When it came to a symbol, marketers wanted something strong, masculine and Swedish. Their choice was the ancient chemical symbol for iron – a circle with an arrow pointing diagonally up to the right.

Sweden was one of the pioneers of complex metallurgy and the icon also symbolized the planet / god Mars in Roman mythology – hence the masculine connotations.

Ironic, now Volvo is one of the car brands with the highest percentage of female buyers in the world.


The archirival BMW also registered a circular icon during the open decades of the last century (1917) – very recognizable with the blue and white “Roundel” which is still in use today.

Many would say the logo is a representation of a spinning airplane propeller, but it’s one of those urban myths. In fact, the truth is as simple as the name of BMW, Bayerische Motoren Werke [Bavarian Motor Works].

The blue and white are taken directly from the German flag of Bavaria. They are reversed because it was then illegal in Germany to use national symbols in a trade mark.

True BMW enthusiasts suggest that the badge symbolizes a rotating prop comes from a 1929 advertisement that featured a biplane with the image of the cockade in its propeller. This is when the company obtains the rights to build Pratt & Whitney aircraft engines under license.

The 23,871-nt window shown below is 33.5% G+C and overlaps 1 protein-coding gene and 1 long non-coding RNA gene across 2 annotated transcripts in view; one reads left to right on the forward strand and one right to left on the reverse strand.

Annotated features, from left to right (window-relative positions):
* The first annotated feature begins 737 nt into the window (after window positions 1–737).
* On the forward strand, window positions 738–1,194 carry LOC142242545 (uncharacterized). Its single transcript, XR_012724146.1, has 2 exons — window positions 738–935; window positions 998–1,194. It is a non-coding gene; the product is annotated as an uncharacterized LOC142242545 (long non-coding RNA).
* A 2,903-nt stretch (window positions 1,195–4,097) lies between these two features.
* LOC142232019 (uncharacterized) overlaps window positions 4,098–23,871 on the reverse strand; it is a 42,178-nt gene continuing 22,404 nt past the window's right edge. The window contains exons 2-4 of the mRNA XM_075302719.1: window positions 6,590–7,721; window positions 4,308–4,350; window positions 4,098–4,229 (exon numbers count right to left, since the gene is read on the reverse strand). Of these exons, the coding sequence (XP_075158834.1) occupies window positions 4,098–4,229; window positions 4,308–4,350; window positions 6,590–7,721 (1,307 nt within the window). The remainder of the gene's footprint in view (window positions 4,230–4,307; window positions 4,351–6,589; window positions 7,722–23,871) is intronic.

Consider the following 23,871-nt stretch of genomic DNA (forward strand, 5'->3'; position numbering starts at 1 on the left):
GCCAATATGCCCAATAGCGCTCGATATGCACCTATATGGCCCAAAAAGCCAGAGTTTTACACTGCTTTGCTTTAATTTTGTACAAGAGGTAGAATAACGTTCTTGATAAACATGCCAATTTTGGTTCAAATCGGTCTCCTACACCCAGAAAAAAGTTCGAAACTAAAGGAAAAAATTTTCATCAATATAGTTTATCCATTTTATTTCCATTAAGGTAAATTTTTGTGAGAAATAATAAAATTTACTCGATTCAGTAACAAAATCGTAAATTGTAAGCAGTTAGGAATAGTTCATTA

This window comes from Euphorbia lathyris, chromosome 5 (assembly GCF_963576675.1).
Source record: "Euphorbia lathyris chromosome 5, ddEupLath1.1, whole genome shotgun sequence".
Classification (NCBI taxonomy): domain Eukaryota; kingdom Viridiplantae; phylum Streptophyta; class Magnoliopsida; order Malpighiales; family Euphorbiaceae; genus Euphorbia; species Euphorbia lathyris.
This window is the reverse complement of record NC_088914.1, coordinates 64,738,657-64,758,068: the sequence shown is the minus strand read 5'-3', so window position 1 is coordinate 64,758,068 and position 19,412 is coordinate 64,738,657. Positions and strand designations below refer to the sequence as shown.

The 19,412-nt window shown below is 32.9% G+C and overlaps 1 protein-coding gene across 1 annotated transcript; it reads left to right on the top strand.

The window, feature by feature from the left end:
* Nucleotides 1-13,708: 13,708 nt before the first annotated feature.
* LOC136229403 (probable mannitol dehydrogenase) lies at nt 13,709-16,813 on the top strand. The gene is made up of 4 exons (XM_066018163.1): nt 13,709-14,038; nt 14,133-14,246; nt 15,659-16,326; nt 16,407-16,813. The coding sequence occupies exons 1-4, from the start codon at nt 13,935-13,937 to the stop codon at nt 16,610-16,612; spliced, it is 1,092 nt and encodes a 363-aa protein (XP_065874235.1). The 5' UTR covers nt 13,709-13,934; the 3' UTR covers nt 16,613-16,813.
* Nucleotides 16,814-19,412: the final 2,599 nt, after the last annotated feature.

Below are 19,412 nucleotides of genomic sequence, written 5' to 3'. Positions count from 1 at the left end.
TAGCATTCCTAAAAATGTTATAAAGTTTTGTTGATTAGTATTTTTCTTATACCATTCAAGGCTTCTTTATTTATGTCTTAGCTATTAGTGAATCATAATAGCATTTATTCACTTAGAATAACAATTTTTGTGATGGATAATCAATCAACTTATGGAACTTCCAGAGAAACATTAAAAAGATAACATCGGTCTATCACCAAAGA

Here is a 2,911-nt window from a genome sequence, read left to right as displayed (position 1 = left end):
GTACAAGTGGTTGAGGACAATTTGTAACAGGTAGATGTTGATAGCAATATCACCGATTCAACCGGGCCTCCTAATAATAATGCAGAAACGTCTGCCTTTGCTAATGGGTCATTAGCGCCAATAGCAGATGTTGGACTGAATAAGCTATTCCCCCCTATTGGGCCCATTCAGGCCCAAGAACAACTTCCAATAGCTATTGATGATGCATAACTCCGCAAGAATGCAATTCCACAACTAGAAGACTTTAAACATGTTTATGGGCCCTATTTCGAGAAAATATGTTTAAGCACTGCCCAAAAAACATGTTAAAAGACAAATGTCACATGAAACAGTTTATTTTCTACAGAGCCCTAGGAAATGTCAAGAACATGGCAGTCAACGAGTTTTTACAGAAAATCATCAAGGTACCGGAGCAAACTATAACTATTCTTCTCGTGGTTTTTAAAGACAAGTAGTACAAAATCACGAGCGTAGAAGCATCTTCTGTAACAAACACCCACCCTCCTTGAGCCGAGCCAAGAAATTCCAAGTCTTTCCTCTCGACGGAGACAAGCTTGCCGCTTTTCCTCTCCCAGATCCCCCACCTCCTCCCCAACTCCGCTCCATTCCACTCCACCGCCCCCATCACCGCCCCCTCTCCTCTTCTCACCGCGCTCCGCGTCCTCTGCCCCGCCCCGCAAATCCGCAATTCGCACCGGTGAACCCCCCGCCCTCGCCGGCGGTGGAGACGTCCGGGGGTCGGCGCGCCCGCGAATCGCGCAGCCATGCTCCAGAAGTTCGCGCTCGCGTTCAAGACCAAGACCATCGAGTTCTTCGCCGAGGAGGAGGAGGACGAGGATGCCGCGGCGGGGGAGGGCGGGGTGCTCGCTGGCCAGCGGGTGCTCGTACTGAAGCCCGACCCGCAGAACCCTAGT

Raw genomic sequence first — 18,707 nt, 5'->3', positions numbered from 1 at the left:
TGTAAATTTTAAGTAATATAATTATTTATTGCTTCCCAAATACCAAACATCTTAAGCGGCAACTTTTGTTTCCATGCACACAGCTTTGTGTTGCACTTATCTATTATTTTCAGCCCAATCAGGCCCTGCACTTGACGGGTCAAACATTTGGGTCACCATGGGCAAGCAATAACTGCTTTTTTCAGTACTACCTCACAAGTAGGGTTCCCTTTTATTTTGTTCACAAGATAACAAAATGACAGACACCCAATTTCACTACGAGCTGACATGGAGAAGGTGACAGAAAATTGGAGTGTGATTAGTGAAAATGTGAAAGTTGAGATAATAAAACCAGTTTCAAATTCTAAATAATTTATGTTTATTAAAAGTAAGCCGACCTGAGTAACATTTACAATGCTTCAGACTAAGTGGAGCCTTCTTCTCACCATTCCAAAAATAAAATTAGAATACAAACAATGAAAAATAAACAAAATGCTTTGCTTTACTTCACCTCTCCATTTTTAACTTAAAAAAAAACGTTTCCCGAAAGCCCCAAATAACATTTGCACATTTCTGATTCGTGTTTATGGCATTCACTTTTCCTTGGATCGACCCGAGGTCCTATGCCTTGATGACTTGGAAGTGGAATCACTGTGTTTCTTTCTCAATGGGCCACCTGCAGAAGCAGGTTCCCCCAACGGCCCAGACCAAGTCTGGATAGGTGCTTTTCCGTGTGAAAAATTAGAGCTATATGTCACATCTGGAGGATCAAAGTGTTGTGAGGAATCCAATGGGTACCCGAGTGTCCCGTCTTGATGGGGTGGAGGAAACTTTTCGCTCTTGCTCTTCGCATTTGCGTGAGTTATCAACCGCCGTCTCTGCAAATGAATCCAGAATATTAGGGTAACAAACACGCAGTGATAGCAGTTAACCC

Closer to Home Holden’s lion badge has a long history that dates back to 1926, when the company (then bodybuilder) commissioned a new logo based on the ‘Lion of Wembley’.

Egyptology was in vogue at the time and the lion was the symbol of the British Empire Exhibition of 1924-25 in London. Added to this was a reference to the fable that ancient man came up with the idea of ​​the wheel after watching a lion roll a stone. The lion and the stone can be seen – even in the most modern iteration of the Holden badge – one that will see local production of cars wearing it.


According to legend, two of the most iconic automotive badges are inextricably linked: those of Ferrari and Lamborghini.

The Ferrari “Cavallino Rampante” badge is linked to the symbology used by an Italian ace of the First World War Air Force, Count Francesco Baracca. Reports say that a young Enzo Ferrari met the parents of the driver who “bequeathed” the symbol to the young racer as a lucky totem pole.

It should be noted that Baracca’s luck ran out before this point – he had been shot and killed.

Still, Ferrari made the symbol their own by keeping the black stallion but adding the yellow of their hometown of Modena to the background.

Enzo Ferrari.  Photo: Getty
Enzo Ferrari. Photo: Getty


Almost half a century later, one of Ferrari’s best customers, Ferruccio Lamborghini, fell out with the notoriously cantankerous Enzo to such an extent that he decided to start making cars in competition.

Another urban myth suggests that Lamborghini’s first move was to seriously mock Modena’s iconic brand logo. His choice – a crawling yellow bull on a black background …

Ferruccio Lamborghini.  Photo: Getty
Ferruccio Lamborghini. Photo: Getty